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animalcontrol
11-03-2008, 08:16
I'm thinking of converting a rectangle (non-diff cut) TQ into an UQ.

How does one calculate the expected temp range of an UQ? Or, if I know that I can use my TQ safely to 40 F, if I use it as an UQ, what temps should I expect?

I have never even seen an UQ set-up on a hammock :scared:
Is it still considered "thinking outside the box" if you have never seen the box?
Thanks for any input...

BillyBob58
11-03-2008, 15:36
I'm thinking of converting a rectangle (non-diff cut) TQ into an UQ.

How does one calculate the expected temp range of an UQ? Or, if I know that I can use my TQ safely to 40 F, if I use it as an UQ, what temps should I expect?

I have never even seen an UQ set-up on a hammock :scared:
Is it still considered "thinking outside the box" if you have never seen the box?
Thanks for any input...

There are so many variables. In addition to the normal loft to be considered, your UQ is also going to be (likely) more exposed to the wind and wind blown snow or rain than your top quilt. But the main thing is considering a way to get your quilt to just barely contact your back without A: compressing the down or B: without any gaps or openings at the sides and foot end or under your back.

There can be a learning curve to this, and until you master it I would say consider your quilt is going to be good to a much lower temp on top than it will be on bottom. In fact, unless you can successfully solve any gap or foot end/head end/side opening problems, you will likely be cold no matter how thick the quilt, IMO. Not that you can't solve these problems, just that you must be ready for them.

I speak as some one with no experience with traditional down UQs yet. But as some one with mucho experience with Super Shelters, short synthetic UQs ( Warbonnet) and PeaPods, which is an UQ/top quilt combo. Similar to an UQ, but with some significant difs. But in all of these cases, you can't leave the doors open with gaps or openings or you will be cold. And ( except for the WB) if you pull them to tight, you will have no gaps but will compress the insulation, and be cold.

Peter_pan
11-03-2008, 16:36
There are so many variables. In addition to the normal loft to be considered, your UQ is also going to be (likely) more exposed to the wind and wind blown snow or rain than your top quilt. But the main thing is considering a way to get your quilt to just barely contact your back without A: compressing the down or B: without any gaps or openings at the sides and foot end or under your back.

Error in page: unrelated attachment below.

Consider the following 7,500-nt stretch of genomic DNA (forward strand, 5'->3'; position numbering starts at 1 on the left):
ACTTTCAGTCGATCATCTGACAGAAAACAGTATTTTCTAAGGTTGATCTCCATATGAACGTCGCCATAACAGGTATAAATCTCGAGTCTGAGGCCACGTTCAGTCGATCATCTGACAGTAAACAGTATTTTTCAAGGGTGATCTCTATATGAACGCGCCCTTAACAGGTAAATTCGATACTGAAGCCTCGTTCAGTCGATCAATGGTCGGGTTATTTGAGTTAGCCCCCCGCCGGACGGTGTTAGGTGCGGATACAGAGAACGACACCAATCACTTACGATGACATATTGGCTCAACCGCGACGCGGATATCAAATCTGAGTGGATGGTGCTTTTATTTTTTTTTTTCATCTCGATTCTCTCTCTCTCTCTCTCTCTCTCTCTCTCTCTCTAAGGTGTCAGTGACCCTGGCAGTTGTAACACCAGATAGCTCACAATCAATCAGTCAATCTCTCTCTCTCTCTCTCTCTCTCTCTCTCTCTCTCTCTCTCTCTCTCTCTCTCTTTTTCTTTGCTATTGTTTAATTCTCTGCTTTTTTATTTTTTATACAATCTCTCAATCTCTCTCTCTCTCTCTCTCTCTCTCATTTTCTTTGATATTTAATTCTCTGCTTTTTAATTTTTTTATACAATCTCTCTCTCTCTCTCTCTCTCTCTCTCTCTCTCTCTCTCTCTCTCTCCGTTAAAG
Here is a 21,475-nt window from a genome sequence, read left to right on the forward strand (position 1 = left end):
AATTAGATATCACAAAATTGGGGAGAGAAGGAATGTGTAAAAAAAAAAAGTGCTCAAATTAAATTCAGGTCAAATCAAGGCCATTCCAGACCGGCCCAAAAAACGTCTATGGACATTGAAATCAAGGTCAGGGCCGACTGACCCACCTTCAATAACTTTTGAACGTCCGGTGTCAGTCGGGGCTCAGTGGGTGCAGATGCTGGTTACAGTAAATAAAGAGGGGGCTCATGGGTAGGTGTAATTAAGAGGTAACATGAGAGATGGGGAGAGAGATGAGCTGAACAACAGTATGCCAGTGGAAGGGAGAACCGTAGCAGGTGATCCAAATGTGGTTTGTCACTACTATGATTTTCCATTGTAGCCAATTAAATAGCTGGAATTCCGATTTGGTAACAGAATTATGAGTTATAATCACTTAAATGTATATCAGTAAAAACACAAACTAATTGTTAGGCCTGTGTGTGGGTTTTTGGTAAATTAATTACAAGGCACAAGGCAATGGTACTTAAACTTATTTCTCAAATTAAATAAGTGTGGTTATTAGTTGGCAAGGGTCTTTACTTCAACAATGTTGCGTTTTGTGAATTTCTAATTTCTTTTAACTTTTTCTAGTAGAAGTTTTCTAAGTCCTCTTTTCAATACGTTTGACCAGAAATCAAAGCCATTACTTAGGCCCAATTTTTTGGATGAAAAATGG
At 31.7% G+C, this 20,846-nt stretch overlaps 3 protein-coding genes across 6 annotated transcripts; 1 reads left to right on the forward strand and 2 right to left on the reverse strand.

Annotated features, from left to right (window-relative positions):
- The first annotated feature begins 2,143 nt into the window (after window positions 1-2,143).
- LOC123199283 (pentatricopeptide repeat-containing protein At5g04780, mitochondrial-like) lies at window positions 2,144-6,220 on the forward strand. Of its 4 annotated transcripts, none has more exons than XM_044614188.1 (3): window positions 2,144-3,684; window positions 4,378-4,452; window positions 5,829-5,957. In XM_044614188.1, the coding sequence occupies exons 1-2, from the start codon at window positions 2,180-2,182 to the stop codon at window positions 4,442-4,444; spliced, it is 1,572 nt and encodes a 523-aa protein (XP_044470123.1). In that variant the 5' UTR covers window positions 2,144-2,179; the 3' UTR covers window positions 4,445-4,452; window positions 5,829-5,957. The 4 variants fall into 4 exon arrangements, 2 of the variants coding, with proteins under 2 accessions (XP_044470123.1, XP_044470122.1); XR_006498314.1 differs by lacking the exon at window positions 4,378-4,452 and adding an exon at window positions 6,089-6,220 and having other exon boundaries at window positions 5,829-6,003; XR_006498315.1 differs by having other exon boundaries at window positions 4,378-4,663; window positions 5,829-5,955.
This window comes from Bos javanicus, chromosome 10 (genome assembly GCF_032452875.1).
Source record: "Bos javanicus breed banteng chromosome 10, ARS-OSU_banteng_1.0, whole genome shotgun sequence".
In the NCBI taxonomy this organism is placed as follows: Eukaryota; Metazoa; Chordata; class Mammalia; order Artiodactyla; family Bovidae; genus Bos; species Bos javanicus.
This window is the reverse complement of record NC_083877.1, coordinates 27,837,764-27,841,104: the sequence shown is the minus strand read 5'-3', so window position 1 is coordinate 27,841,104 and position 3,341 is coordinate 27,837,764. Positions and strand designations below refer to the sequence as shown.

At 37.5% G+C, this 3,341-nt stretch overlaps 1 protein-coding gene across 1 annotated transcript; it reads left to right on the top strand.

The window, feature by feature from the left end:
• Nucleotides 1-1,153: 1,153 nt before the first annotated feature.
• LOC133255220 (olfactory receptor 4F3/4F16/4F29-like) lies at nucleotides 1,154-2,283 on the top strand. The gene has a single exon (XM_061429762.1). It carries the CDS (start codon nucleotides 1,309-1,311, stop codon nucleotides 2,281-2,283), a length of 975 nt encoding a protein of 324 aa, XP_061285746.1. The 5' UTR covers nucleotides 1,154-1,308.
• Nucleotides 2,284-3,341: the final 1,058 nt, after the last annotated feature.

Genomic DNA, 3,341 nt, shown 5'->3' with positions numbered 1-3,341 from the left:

There can be a learning curve to this, and until you master it I would say consider your quilt is going to be good to a much lower temp on top than it will be on bottom. In fact, unless you can successfully solve any gap or foot end/head end/side opening problems, you will likely be cold no matter how thick the quilt, IMO. Not that you can't solve these problems, just that you must be ready for them.

I speak as some one with no experience with traditional down UQs yet. But as some one with mucho experience with Super Shelters, short synthetic UQs ( Warbonnet) and PeaPods, which is an UQ/top quilt combo. Similar to an UQ, but with some significant difs. But in all of these cases, you can't leave the doors open with gaps or openings or you will be cold. And ( except for the WB) if you pull them to tight, you will have no gaps but will compress the insulation, and be cold.

FWIW,To correct the last sentance.....You can also pull the Speer Snug Fit UQ and JRB Mt Washington UQ tight to insure against air gaps and have no compression...

Pan

Mustardman
11-03-2008, 16:49
FWIW,To correct the last sentance.....You can also pull the Speer Snug Fit UQ and JRB Mt Washington UQ tight to insure against air gaps and have no compression...

Pan

Any plans to offer a 3/4 version of the mt washington? :D

Peter_pan
11-03-2008, 19:17
Mustardman,

Undecided on minature UQs....

Pan

Take-a-knee
11-03-2008, 20:43
Mustardman,

Undecided on minature UQs....

Pan

Well, I'm not. When you lay in a Hennessy on the diagonal with a JRB Nest installed with the velcro, no part of your body is laying on one side of the UQ. Why not remove it? That's what I did, I removed the two lower baffles and added the down to the torso baffles (2-5, counting from the top). This Nest was an older version that didn't have the current overstuff, so that down is a lot more useful in it's current location, IMO.

BillyBob58
11-03-2008, 23:30
FWIW,To correct the last sentance.....You can also pull the Speer Snug Fit UQ and JRB Mt Washington UQ tight to insure against air gaps and have no compression...

Pan

Yes, that is correct, sorry for the confusion. But I was actually just referring to the the items I had personal experience with when I said "in all of these cases".